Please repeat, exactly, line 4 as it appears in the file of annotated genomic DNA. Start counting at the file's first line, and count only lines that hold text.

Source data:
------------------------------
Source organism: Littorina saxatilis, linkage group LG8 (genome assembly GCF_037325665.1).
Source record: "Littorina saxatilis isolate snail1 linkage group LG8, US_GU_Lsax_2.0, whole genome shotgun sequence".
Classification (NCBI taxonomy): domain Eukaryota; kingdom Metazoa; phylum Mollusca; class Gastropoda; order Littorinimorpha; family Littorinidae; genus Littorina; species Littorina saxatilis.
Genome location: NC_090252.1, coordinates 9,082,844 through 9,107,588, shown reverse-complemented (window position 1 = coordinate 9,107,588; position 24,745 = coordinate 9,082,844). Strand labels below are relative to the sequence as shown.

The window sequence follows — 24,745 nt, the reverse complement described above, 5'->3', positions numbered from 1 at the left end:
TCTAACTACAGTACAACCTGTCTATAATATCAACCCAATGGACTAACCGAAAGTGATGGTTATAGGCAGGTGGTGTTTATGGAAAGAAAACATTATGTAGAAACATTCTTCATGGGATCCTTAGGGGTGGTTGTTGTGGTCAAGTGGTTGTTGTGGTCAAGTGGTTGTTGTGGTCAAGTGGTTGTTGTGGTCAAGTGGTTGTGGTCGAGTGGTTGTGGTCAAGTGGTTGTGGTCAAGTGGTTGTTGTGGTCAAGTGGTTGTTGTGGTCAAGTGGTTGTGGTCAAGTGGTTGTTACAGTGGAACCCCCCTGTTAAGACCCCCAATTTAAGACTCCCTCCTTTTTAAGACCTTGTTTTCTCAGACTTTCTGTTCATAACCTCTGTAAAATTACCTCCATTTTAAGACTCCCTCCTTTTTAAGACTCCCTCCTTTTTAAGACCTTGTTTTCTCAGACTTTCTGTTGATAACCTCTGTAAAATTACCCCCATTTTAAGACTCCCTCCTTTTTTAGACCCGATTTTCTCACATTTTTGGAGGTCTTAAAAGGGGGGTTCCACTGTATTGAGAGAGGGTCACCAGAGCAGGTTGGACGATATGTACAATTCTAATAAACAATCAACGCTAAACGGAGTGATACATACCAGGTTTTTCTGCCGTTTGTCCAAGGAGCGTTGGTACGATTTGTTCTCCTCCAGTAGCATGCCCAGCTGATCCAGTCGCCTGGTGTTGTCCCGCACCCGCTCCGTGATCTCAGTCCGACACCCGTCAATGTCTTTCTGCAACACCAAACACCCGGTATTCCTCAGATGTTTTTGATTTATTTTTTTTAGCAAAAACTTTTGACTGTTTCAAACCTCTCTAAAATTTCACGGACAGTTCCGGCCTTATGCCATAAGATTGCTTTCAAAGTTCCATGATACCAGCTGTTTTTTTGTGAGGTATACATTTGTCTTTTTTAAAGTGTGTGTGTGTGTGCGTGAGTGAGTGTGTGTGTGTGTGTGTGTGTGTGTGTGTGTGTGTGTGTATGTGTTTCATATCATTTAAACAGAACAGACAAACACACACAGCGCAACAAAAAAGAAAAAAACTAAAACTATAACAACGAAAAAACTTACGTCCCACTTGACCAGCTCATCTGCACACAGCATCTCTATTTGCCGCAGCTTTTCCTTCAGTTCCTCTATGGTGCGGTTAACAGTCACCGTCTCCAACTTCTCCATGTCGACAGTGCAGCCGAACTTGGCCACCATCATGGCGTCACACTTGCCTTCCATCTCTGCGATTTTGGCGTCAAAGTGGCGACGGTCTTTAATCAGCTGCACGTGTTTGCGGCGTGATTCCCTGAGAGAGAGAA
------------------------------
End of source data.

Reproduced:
Genome location: NC_090252.1, coordinates 9,082,844 through 9,107,588, shown reverse-complemented (window position 1 = coordinate 9,107,588; position 24,745 = coordinate 9,082,844). Strand labels below are relative to the sequence as shown.